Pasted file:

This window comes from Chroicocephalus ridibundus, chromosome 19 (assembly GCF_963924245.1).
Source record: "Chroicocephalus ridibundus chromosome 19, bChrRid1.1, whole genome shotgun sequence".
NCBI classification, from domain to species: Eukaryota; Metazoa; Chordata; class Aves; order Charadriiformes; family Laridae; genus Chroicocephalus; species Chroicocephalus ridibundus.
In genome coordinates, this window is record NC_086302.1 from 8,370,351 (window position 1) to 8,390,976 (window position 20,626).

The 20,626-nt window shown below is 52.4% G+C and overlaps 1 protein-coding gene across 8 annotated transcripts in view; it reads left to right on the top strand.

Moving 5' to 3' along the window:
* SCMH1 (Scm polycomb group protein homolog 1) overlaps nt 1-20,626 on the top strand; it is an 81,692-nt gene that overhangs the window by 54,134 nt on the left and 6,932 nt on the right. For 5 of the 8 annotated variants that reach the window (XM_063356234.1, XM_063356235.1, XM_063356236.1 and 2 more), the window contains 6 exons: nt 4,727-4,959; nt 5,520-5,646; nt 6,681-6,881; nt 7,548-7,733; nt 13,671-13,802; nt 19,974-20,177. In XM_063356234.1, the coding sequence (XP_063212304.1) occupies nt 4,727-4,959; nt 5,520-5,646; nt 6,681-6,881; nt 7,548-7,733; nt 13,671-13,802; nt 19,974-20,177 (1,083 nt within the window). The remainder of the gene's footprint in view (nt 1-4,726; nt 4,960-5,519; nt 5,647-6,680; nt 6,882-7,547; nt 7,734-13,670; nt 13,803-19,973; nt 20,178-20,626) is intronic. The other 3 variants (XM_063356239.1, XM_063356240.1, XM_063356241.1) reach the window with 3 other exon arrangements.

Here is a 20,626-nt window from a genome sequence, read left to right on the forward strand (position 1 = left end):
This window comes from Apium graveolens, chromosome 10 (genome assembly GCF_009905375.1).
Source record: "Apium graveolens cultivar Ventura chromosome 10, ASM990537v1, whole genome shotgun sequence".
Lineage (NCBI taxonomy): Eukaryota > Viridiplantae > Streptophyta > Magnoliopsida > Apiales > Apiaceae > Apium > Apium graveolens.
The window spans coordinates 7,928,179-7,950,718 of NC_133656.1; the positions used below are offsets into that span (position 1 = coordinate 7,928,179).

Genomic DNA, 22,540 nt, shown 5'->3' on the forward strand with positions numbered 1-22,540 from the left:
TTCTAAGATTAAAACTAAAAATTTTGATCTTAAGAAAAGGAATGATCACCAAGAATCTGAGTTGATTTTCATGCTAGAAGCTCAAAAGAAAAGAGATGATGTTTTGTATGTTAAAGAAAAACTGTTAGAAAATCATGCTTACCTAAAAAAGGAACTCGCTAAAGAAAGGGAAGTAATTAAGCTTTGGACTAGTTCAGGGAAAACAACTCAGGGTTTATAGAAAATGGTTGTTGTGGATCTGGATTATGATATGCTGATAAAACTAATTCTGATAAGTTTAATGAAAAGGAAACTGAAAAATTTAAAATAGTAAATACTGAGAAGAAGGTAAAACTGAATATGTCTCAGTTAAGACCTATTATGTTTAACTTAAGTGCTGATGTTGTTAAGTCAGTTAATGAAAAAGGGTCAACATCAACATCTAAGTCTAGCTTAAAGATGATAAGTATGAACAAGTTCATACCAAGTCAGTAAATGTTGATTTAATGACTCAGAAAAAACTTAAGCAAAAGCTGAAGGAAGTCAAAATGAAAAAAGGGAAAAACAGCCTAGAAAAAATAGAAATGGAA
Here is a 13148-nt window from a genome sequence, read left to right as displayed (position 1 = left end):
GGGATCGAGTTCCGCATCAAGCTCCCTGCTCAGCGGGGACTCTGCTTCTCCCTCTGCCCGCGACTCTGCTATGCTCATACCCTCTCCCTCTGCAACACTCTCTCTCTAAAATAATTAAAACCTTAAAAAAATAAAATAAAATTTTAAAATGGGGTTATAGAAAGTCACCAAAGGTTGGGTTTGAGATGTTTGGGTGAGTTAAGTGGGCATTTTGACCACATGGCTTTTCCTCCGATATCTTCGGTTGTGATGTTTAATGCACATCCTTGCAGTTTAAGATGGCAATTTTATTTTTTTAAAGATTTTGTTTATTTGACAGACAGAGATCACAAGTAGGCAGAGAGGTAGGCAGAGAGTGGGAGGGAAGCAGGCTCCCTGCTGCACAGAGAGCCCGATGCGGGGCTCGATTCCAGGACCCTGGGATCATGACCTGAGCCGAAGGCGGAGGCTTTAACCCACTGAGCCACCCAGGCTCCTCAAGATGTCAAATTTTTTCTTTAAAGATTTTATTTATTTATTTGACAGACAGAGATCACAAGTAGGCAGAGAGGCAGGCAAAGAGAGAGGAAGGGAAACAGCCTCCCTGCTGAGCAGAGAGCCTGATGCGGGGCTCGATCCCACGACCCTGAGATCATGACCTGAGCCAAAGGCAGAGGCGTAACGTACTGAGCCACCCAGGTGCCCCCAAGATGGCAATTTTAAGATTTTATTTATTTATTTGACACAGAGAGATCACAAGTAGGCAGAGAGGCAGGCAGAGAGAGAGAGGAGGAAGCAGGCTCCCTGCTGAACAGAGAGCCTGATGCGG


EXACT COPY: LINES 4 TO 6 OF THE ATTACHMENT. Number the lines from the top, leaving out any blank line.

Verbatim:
In genome coordinates, this window is record NC_086302.1 from 8,370,351 (window position 1) to 8,390,976 (window position 20,626).

The 20,626-nt window shown below is 52.4% G+C and overlaps 1 protein-coding gene across 8 annotated transcripts in view; it reads left to right on the top strand.

Moving 5' to 3' along the window: